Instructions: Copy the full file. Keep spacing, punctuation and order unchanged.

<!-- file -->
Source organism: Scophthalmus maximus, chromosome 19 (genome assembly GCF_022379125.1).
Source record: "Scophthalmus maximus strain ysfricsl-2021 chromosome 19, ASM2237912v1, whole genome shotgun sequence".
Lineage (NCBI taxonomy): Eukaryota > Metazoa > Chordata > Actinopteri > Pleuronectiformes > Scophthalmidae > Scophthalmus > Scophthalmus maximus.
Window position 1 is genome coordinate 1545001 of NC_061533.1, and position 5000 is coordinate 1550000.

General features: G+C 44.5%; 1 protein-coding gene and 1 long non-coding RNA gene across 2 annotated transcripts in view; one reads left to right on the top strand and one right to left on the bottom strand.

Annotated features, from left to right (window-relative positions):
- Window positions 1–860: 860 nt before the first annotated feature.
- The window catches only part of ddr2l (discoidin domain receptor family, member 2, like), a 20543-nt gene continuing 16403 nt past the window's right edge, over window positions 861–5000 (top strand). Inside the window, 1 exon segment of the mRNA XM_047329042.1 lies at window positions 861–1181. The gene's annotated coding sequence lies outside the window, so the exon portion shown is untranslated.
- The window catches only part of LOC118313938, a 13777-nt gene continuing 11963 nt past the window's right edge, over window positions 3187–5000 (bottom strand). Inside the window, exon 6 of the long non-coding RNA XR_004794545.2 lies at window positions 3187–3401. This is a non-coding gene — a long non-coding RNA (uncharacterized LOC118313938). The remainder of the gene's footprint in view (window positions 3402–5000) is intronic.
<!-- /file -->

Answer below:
Source organism: Scophthalmus maximus, chromosome 19 (genome assembly GCF_022379125.1).
Source record: "Scophthalmus maximus strain ysfricsl-2021 chromosome 19, ASM2237912v1, whole genome shotgun sequence".
Lineage (NCBI taxonomy): Eukaryota > Metazoa > Chordata > Actinopteri > Pleuronectiformes > Scophthalmidae > Scophthalmus > Scophthalmus maximus.
Window position 1 is genome coordinate 1545001 of NC_061533.1, and position 5000 is coordinate 1550000.

General features: G+C 44.5%; 1 protein-coding gene and 1 long non-coding RNA gene across 2 annotated transcripts in view; one reads left to right on the top strand and one right to left on the bottom strand.

Annotated features, from left to right (window-relative positions):
- Window positions 1–860: 860 nt before the first annotated feature.
- The window catches only part of ddr2l (discoidin domain receptor family, member 2, like), a 20543-nt gene continuing 16403 nt past the window's right edge, over window positions 861–5000 (top strand). Inside the window, 1 exon segment of the mRNA XM_047329042.1 lies at window positions 861–1181. The gene's annotated coding sequence lies outside the window, so the exon portion shown is untranslated.
- The window catches only part of LOC118313938, a 13777-nt gene continuing 11963 nt past the window's right edge, over window positions 3187–5000 (bottom strand). Inside the window, exon 6 of the long non-coding RNA XR_004794545.2 lies at window positions 3187–3401. This is a non-coding gene — a long non-coding RNA (uncharacterized LOC118313938). The remainder of the gene's footprint in view (window positions 3402–5000) is intronic.